How to Safely Instill Eye Drops - Mayo Clinic
The Right Way to Use Eye Drops
Yes, you can soothe red or irritated eyes with eye drops — but first, learn how to use them so you avoid eye infections. Here's your step-by-step guide.
By Madeline R. Vann, MPH
Medically Reviewed by Niya Jones, MD, MPH
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Over-the-counter eye drops can be helpful for people whose eyes are dry, irritated, or red. But it’s important to use the right eye drops in the right way to get the relief you seek and to prevent eye infections.
“All of these drops have a preservative in them that reduces the risk of infection,” explains ophthalmologist James Salz, MD, clinical professor of ophthalmology at the University of Southern California in Los Angeles and spokesperson for the American Academy of Ophthalmology. “The most common way people contaminate a bottle of eye drops is by touching the lashes with the dropper tip. The bacteria can get into the bottle, but the preservative will reduce the risk of getting an infection.”
If you worry about using eye drops over the long term, rest assured that it’s safe — as long as you follow a few basic rules.
Step 1: Determine What Kind of Eye Drops You Need
Two basic types of eye drops are available over the counter: artificial tears and eye drops that combat redness. Although mixing them up won’t damage your eyes, you should select the right product for the relief you need.
- Artificial tears.There are a variety of different artificial tear products. “You just have to keep trying until you find one you like,” Salz advises, adding that people who have dry eye may need to get prescription drops from a doctor if artificial tears do not ease the sensation of dryness and irritation.
- Redness relief.Most people use eye drops to get rid of redness. “There are several of those, such as Prefrin, Naphcon, and Clear Eyes. They all work. They all just decongest the eye, so they're good for using on a smoggy day or after coming out of a pool when your eyes are red,” says Salz. If you choose eye drops for redness, just be sure to follow the directions on the bottle and keep in mind that using these products too frequently or for too many days in a row can sometimes make redness and irritation worse.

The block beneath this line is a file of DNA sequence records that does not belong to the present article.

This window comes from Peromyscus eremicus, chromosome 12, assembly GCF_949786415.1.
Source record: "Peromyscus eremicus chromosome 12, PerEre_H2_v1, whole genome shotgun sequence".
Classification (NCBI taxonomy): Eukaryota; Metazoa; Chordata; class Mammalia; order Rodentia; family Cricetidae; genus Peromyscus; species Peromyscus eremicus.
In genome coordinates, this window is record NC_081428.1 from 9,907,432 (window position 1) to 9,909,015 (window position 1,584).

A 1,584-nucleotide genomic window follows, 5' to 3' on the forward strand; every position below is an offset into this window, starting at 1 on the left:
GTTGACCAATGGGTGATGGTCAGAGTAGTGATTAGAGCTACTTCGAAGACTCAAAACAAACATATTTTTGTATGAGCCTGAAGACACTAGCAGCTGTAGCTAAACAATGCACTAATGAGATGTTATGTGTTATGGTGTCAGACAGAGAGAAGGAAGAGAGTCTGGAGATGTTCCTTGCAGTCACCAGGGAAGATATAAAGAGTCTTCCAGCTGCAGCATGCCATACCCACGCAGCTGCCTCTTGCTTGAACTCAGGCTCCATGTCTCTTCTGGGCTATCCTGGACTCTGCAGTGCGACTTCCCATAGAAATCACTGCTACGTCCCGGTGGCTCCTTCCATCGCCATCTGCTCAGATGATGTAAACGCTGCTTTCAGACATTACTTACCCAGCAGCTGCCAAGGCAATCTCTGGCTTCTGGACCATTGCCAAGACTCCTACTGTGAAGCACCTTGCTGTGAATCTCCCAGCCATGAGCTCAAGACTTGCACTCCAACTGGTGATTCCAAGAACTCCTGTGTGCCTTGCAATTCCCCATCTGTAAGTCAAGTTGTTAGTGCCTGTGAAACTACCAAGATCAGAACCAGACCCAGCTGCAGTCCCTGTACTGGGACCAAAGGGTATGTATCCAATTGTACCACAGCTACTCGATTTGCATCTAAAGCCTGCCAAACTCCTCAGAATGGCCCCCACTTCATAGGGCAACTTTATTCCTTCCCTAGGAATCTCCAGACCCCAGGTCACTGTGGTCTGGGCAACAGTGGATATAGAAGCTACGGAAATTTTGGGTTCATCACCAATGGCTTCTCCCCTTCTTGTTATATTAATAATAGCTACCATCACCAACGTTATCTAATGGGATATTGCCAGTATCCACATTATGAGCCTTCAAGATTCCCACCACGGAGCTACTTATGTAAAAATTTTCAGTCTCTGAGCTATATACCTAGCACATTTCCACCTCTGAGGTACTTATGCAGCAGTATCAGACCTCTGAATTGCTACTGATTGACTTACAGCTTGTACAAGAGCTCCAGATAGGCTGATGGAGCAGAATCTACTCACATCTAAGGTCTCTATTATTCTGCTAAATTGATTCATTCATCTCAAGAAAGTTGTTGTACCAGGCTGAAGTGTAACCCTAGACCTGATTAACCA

Step 2: Learn How to Apply Eye Drops
These are Dr. Salz's suggestions for safe application of eye drops:
- Start by washing your hands.
- Tilt your face slightly, looking up.
- Gently pull your lower lash rim away from the eyeball.
- Allow the eye drops to fall into your eye along the rim.
- Blink to spread the eye drops around.
As long as the tip of the eye dropper doesn’t touch your lashes or your skin, there will be no transfer of any bacteria.
Step 3: Keep an Eye on the Expiration Date
All eye drop bottles include a date that date indicates when the drops expire. Despite the fact that over-the-counter eye drops contain preservatives, they do expire after a year, warns Salz, after which you won’t get the full effect of the medication. Toss out old eye drops and buy a new bottle.
Step 4: Know When to Call a Doctor
Certain things should prompt you to contact your doctor about the eye drops you’re using:
- If you wear contacts often and do not get relief from your OTC eye drops.
- If you have used eye drops as instructed, but your eyes are getting worse or you have new symptoms of pain or irritation.
Don’t use more eye drops than the directions recommend, especially if you aren’t getting relief. “You don’t want to overuse any of these drops,” Salz cautions. “The preservative in them can cause some irritation.” Plus, your doctor will want to examine you to make sure you don’t have an underlying eye infection.
If you do need to see your doctor, take the eye drops with you or make a note of the brand name to keep your doctor well informed. In most cases, however, if you take the right precautions, you can use over-the-counter eye drops without worry.
Video: How To Use Eye Drops (2018)
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